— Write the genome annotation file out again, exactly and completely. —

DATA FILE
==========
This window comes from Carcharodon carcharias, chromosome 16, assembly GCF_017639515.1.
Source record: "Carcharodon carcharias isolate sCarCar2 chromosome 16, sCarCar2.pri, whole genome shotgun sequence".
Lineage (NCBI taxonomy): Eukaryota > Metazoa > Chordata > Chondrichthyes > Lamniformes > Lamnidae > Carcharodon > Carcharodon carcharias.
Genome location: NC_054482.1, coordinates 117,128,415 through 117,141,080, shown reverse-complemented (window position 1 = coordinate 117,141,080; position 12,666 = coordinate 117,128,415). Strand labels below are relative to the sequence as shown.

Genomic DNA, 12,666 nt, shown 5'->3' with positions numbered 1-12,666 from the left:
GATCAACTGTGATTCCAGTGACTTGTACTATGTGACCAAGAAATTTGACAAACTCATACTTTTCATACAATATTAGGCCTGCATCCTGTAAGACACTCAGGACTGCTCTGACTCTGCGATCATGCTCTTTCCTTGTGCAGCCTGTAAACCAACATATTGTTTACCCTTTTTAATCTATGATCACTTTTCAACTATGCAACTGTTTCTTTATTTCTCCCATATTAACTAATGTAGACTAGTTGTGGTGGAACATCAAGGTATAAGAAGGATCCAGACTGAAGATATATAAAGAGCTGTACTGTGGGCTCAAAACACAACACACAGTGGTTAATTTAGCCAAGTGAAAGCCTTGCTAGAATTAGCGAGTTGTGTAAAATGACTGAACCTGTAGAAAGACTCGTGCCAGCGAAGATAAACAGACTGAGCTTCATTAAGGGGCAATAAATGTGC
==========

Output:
This window comes from Carcharodon carcharias, chromosome 16, assembly GCF_017639515.1.
Source record: "Carcharodon carcharias isolate sCarCar2 chromosome 16, sCarCar2.pri, whole genome shotgun sequence".
Lineage (NCBI taxonomy): Eukaryota > Metazoa > Chordata > Chondrichthyes > Lamniformes > Lamnidae > Carcharodon > Carcharodon carcharias.
Genome location: NC_054482.1, coordinates 117,128,415 through 117,141,080, shown reverse-complemented (window position 1 = coordinate 117,141,080; position 12,666 = coordinate 117,128,415). Strand labels below are relative to the sequence as shown.

Genomic DNA, 12,666 nt, shown 5'->3' with positions numbered 1-12,666 from the left:
GATCAACTGTGATTCCAGTGACTTGTACTATGTGACCAAGAAATTTGACAAACTCATACTTTTCATACAATATTAGGCCTGCATCCTGTAAGACACTCAGGACTGCTCTGACTCTGCGATCATGCTCTTTCCTTGTGCAGCCTGTAAACCAACATATTGTTTACCCTTTTTAATCTATGATCACTTTTCAACTATGCAACTGTTTCTTTATTTCTCCCATATTAACTAATGTAGACTAGTTGTGGTGGAACATCAAGGTATAAGAAGGATCCAGACTGAAGATATATAAAGAGCTGTACTGTGGGCTCAAAACACAACACACAGTGGTTAATTTAGCCAAGTGAAAGCCTTGCTAGAATTAGCGAGTTGTGTAAAATGACTGAACCTGTAGAAAGACTCGTGCCAGCGAAGATAAACAGACTGAGCTTCATTAAGGGGCAATAAATGTGC